A former BBC presenter has been sacked from the charity he founded after trustees accused him of failing to observe standards of governance and damaging the charity’s reputation.
In March, a war of words broke out between Robin Page, founder of the Countryside Restoration Trust and a former presenter of the BBC sheepdog trials programme One Man and His Dog, and the charity's trustees.
Page claimed he was being "bullied out" of the charity, which he started with one farm in 1993, by a “group of greedy elderly men” who wanted to take the charity away from its members.
The charity, which has since grown to manage 18 properties around the UK, denied this was the case.
It said Page's role as executive chair was being concluded on legal advice, but he had been invited to continue as a trustee.
In a statement on its website yesterday, the charity said it had passed a resolution to remove Page as a company member with immediate effect.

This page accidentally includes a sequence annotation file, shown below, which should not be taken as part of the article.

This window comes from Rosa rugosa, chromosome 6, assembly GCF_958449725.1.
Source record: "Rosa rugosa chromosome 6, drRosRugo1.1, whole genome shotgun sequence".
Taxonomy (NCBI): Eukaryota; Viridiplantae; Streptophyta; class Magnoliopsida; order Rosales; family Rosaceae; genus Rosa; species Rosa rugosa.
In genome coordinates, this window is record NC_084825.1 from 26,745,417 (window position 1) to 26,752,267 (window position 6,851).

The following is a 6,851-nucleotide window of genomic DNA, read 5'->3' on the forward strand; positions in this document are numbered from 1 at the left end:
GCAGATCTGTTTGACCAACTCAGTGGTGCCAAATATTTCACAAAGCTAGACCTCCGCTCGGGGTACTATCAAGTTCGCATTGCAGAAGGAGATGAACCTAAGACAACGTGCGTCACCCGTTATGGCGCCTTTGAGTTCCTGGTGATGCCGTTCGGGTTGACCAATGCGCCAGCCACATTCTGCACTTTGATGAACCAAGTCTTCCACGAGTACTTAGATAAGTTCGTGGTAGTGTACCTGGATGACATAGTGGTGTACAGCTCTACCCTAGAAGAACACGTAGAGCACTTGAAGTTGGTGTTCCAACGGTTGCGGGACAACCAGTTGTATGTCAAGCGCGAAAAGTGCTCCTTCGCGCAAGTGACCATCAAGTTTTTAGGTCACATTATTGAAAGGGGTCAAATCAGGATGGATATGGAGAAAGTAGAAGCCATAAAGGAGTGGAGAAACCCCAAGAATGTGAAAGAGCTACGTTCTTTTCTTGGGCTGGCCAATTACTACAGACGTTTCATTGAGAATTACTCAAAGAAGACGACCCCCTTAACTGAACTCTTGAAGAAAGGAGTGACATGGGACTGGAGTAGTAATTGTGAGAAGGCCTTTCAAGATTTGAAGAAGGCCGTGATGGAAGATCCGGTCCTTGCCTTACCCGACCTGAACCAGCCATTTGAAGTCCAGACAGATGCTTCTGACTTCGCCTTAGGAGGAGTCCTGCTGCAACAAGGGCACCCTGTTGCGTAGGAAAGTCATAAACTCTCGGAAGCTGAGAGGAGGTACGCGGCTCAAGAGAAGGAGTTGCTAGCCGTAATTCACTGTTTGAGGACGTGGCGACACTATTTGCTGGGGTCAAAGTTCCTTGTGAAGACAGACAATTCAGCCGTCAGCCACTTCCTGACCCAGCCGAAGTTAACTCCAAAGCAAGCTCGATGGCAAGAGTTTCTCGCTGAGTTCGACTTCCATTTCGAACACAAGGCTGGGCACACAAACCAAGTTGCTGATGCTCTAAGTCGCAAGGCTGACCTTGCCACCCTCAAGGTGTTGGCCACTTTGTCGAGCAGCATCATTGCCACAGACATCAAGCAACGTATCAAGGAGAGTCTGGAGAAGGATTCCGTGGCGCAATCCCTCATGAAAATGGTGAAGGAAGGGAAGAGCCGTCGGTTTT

“This follows repeated public criticism of strategic decisions taken by the charity, including those he had supported as a trustee, and his failure to observe standards of governance required of a CRT trustee," it said.
“By doing so, he has damaged the charity’s reputation and, despite extensive efforts to work constructively with Robin, the trustees have reluctantly concluded that the relationship has broken down irretrievably.”
The charity said it was in the process of reforming its organisational structure to help manage growth under a strengthened senior management team, and thanked Page for his many years of dedication.
“We are confident that the plans we have for its future growth will be in keeping with his vision to create a working countryside, where sensitive farming practices encourage and protect wildlife but also produce high-quality produce,” the charity said.
Page did not respond to a request for comment, but appeared to acknowledge the news on social media.
In a tweet he said: “The CRT website – about me – in my view lie, after lie after lie.
“They are thick too – they threw me out three weeks after I had left.
"About normal for that band of nodding donkeys.”